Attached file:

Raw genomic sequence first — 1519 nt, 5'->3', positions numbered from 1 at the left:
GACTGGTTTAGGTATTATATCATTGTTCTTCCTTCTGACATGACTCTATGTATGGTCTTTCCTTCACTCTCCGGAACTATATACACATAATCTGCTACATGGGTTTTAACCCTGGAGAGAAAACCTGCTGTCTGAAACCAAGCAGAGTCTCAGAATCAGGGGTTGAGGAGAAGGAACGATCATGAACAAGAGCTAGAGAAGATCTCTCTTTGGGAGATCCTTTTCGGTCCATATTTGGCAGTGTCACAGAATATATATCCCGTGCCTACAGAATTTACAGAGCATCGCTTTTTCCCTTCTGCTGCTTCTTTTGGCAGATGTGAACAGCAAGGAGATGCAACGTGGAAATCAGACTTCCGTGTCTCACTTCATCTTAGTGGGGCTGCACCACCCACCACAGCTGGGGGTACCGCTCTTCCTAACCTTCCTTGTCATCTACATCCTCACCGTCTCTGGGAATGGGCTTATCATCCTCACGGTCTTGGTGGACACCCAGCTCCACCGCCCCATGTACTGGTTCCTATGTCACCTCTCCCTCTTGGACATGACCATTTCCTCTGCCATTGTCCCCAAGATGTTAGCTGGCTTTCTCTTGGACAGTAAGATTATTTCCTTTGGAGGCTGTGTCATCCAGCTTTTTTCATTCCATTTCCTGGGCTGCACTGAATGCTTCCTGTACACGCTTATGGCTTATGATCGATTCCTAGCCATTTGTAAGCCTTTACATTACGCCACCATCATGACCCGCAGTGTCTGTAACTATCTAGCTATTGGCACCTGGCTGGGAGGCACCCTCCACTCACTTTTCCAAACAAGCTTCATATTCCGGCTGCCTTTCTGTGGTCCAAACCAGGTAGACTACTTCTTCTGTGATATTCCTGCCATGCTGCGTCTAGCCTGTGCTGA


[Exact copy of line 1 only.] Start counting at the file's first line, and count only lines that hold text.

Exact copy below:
Raw genomic sequence first — 1519 nt, 5'->3', positions numbered from 1 at the left: